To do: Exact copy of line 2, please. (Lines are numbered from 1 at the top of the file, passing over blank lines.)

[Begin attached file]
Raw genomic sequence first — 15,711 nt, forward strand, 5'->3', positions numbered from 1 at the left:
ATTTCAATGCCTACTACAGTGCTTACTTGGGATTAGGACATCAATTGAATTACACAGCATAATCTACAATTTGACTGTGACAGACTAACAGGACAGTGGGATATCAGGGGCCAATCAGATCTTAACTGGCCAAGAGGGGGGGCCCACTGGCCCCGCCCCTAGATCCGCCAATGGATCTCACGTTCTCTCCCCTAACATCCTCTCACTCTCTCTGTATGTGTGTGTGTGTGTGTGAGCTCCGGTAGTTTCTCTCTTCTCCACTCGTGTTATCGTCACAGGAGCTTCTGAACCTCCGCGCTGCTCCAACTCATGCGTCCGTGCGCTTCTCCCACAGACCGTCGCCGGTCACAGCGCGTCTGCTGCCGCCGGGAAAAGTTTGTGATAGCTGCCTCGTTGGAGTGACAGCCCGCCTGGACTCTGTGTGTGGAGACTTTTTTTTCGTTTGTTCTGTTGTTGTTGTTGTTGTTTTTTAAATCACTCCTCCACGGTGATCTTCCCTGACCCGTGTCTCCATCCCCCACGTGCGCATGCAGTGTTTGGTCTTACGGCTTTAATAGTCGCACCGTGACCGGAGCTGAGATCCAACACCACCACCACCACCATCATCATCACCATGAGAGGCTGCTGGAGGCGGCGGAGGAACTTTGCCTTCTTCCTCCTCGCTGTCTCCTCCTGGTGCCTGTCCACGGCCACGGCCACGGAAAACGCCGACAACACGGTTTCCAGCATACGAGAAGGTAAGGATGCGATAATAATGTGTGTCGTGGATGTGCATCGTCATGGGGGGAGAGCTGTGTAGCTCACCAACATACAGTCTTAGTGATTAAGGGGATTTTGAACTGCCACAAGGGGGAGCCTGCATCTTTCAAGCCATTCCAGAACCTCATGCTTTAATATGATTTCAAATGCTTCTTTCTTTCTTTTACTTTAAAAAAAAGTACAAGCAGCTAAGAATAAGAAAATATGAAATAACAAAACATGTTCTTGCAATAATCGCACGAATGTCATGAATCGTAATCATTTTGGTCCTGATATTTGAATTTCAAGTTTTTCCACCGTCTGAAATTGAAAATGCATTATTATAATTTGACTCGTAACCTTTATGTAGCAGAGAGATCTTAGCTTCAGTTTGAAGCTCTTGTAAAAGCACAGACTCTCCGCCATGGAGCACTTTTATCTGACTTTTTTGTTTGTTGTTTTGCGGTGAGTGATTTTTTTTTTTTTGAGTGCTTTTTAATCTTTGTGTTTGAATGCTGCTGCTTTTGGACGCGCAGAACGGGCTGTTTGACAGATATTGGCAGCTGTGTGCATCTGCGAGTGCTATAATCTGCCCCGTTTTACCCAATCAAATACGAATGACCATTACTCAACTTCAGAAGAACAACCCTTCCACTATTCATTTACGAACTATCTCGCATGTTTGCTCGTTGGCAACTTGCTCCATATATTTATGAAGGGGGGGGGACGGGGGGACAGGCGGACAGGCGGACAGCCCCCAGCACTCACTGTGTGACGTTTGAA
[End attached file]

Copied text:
ATTTCAATGCCTACTACAGTGCTTACTTGGGATTAGGACATCAATTGAATTACACAGCATAATCTACAATTTGACTGTGACAGACTAACAGGACAGTGGGATATCAGGGGCCAATCAGATCTTAACTGGCCAAGAGGGGGGGCCCACTGGCCCCGCCCCTAGATCCGCCAATGGATCTCACGTTCTCTCCCCTAACATCCTCTCACTCTCTCTGTATGTGTGTGTGTGTGTGTGAGCTCCGGTAGTTTCTCTCTTCTCCACTCGTGTTATCGTCACAGGAGCTTCTGAACCTCCGCGCTGCTCCAACTCATGCGTCCGTGCGCTTCTCCCACAGACCGTCGCCGGTCACAGCGCGTCTGCTGCCGCCGGGAAAAGTTTGTGATAGCTGCCTCGTTGGAGTGACAGCCCGCCTGGACTCTGTGTGTGGAGACTTTTTTTTCGTTTGTTCTGTTGTTGTTGTTGTTGTTTTTTAAATCACTCCTCCACGGTGATCTTCCCTGACCCGTGTCTCCATCCCCCACGTGCGCATGCAGTGTTTGGTCTTACGGCTTTAATAGTCGCACCGTGACCGGAGCTGAGATCCAACACCACCACCACCACCATCATCATCACCATGAGAGGCTGCTGGAGGCGGCGGAGGAACTTTGCCTTCTTCCTCCTCGCTGTCTCCTCCTGGTGCCTGTCCACGGCCACGGCCACGGAAAACGCCGACAACACGGTTTCCAGCATACGAGAAGGTAAGGATGCGATAATAATGTGTGTCGTGGATGTGCATCGTCATGGGGGGAGAGCTGTGTAGCTCACCAACATACAGTCTTAGTGATTAAGGGGATTTTGAACTGCCACAAGGGGGAGCCTGCATCTTTCAAGCCATTCCAGAACCTCATGCTTTAATATGATTTCAAATGCTTCTTTCTTTCTTTTACTTTAAAAAAAAGTACAAGCAGCTAAGAATAAGAAAATATGAAATAACAAAACATGTTCTTGCAATAATCGCACGAATGTCATGAATCGTAATCATTTTGGTCCTGATATTTGAATTTCAAGTTTTTCCACCGTCTGAAATTGAAAATGCATTATTATAATTTGACTCGTAACCTTTATGTAGCAGAGAGATCTTAGCTTCAGTTTGAAGCTCTTGTAAAAGCACAGACTCTCCGCCATGGAGCACTTTTATCTGACTTTTTTGTTTGTTGTTTTGCGGTGAGTGATTTTTTTTTTTTTGAGTGCTTTTTAATCTTTGTGTTTGAATGCTGCTGCTTTTGGACGCGCAGAACGGGCTGTTTGACAGATATTGGCAGCTGTGTGCATCTGCGAGTGCTATAATCTGCCCCGTTTTACCCAATCAAATACGAATGACCATTACTCAACTTCAGAAGAACAACCCTTCCACTATTCATTTACGAACTATCTCGCATGTTTGCTCGTTGGCAACTTGCTCCATATATTTATGAAGGGGGGGGGACGGGGGGACAGGCGGACAGGCGGACAGCCCCCAGCACTCACTGTGTGACGTTTGAA